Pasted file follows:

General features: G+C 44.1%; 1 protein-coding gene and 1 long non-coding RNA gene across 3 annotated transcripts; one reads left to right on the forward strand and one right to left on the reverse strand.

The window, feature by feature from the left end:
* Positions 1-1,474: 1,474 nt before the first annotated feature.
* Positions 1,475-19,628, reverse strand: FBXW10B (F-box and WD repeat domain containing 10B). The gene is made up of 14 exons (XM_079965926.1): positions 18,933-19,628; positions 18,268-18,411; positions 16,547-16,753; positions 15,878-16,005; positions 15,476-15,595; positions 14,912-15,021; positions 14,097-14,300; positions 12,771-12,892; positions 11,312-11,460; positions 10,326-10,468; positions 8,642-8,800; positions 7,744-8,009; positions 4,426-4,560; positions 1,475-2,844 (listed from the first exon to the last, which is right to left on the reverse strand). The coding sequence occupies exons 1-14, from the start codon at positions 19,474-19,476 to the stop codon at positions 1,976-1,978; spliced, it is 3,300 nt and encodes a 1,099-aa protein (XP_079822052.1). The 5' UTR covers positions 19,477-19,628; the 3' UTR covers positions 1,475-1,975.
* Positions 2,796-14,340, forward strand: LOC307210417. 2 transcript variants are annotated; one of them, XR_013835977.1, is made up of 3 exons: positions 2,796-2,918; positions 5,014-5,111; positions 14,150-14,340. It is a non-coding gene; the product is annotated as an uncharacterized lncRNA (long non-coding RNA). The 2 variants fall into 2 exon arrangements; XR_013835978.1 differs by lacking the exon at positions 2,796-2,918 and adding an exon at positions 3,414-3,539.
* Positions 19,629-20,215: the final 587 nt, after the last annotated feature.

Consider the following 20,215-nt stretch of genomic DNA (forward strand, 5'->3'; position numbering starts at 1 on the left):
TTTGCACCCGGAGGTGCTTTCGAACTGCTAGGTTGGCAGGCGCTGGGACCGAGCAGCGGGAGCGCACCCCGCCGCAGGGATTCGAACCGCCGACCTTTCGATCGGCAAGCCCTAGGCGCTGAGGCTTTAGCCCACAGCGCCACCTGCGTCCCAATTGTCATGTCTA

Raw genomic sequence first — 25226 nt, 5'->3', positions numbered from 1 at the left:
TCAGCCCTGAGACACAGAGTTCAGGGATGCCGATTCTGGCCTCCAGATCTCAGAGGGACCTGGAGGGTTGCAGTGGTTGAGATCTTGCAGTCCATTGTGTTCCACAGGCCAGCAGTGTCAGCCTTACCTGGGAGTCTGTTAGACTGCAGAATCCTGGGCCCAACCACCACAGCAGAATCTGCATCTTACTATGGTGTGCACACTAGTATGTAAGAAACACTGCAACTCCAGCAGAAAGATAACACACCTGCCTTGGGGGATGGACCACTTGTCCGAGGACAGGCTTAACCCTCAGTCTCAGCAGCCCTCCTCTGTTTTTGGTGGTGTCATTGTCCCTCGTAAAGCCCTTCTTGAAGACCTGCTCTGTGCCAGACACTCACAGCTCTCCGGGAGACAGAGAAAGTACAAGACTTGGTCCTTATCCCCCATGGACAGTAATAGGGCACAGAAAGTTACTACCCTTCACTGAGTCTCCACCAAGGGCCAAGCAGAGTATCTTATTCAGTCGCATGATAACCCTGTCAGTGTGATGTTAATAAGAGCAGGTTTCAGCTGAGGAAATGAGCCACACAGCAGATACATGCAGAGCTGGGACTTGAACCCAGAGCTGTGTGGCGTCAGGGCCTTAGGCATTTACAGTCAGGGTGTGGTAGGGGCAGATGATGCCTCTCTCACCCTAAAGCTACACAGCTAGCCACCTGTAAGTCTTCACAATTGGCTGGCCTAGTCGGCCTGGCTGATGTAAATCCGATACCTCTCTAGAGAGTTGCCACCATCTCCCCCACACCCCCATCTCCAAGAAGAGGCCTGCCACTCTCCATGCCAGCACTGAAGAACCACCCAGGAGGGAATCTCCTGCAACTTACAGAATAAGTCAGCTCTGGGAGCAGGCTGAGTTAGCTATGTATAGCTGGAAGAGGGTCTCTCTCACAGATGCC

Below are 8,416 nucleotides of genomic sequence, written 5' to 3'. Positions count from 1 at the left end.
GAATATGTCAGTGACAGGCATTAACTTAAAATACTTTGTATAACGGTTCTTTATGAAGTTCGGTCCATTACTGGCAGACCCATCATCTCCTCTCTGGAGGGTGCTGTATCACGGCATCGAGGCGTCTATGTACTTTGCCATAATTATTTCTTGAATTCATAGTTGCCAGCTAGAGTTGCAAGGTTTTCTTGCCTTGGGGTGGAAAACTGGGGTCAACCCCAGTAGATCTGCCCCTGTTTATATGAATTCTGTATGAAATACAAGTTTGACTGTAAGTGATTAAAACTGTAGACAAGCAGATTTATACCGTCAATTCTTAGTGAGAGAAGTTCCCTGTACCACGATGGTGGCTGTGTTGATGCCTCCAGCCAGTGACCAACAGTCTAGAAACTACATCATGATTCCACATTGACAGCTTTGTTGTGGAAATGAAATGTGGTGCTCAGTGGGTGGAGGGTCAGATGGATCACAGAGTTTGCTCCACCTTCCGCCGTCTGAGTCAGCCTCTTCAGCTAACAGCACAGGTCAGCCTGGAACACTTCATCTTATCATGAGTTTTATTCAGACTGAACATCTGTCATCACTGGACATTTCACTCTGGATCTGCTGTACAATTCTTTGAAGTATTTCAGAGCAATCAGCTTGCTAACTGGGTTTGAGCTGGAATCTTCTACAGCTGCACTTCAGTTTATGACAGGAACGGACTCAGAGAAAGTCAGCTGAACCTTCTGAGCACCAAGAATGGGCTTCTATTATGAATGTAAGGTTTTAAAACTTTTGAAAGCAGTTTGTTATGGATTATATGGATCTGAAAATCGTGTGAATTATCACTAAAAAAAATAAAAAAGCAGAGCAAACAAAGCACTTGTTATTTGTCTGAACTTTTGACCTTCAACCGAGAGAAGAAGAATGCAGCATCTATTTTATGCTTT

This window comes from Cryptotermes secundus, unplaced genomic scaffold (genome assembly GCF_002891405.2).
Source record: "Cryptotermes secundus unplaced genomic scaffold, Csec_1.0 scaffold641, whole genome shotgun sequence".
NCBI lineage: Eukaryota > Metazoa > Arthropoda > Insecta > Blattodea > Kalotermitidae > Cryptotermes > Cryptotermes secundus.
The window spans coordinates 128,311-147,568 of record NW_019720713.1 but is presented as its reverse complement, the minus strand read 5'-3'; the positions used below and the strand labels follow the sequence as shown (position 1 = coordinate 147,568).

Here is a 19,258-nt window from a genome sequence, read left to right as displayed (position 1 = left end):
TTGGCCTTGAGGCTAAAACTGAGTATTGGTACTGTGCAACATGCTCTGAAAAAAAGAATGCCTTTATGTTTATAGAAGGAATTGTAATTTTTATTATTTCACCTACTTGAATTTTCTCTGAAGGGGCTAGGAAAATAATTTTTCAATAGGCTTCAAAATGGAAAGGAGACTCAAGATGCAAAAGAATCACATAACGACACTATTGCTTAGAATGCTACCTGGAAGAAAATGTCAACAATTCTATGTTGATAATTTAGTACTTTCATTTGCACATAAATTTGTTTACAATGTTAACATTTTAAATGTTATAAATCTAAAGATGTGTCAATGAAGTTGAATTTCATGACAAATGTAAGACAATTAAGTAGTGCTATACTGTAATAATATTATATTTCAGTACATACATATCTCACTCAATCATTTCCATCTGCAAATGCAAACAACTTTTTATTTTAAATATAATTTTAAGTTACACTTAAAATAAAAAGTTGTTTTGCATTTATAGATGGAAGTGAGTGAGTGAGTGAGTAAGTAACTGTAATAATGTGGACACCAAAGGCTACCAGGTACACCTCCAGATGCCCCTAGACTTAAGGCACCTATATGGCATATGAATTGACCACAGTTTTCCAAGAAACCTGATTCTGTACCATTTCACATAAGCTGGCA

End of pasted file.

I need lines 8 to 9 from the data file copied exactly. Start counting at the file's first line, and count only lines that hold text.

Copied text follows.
TTTGCACCCGGAGGTGCTTTCGAACTGCTAGGTTGGCAGGCGCTGGGACCGAGCAGCGGGAGCGCACCCCGCCGCAGGGATTCGAACCGCCGACCTTTCGATCGGCAAGCCCTAGGCGCTGAGGCTTTAGCCCACAGCGCCACCTGCGTCCCAATTGTCATGTCTA

Raw genomic sequence first — 25226 nt, 5'->3', positions numbered from 1 at the left: